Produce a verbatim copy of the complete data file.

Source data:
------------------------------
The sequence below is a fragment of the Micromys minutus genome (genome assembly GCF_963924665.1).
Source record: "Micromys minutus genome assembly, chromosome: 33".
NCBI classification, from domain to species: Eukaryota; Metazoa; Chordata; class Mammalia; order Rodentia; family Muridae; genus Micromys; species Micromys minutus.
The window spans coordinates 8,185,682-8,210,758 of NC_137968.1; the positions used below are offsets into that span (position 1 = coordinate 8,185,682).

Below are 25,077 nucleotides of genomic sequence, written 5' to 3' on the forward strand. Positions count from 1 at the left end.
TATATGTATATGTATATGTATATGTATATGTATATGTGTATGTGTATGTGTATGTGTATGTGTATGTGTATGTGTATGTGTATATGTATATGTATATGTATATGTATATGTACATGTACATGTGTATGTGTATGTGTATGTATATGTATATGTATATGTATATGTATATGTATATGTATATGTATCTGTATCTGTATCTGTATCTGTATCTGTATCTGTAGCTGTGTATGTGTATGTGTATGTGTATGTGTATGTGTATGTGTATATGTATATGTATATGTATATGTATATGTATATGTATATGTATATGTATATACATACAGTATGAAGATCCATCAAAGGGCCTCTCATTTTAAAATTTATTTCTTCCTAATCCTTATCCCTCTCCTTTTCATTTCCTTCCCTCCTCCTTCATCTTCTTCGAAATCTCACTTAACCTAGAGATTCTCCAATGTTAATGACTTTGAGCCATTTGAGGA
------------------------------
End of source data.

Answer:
The sequence below is a fragment of the Micromys minutus genome (genome assembly GCF_963924665.1).
Source record: "Micromys minutus genome assembly, chromosome: 33".
NCBI classification, from domain to species: Eukaryota; Metazoa; Chordata; class Mammalia; order Rodentia; family Muridae; genus Micromys; species Micromys minutus.
The window spans coordinates 8,185,682-8,210,758 of NC_137968.1; the positions used below are offsets into that span (position 1 = coordinate 8,185,682).

Below are 25,077 nucleotides of genomic sequence, written 5' to 3' on the forward strand. Positions count from 1 at the left end.
TATATGTATATGTATATGTATATGTATATGTATATGTGTATGTGTATGTGTATGTGTATGTGTATGTGTATGTGTATGTGTATATGTATATGTATATGTATATGTATATGTACATGTACATGTGTATGTGTATGTGTATGTATATGTATATGTATATGTATATGTATATGTATATGTATATGTATCTGTATCTGTATCTGTATCTGTATCTGTATCTGTAGCTGTGTATGTGTATGTGTATGTGTATGTGTATGTGTATGTGTATATGTATATGTATATGTATATGTATATGTATATGTATATGTATATGTATATACATACAGTATGAAGATCCATCAAAGGGCCTCTCATTTTAAAATTTATTTCTTCCTAATCCTTATCCCTCTCCTTTTCATTTCCTTCCCTCCTCCTTCATCTTCTTCGAAATCTCACTTAACCTAGAGATTCTCCAATGTTAATGACTTTGAGCCATTTGAGGA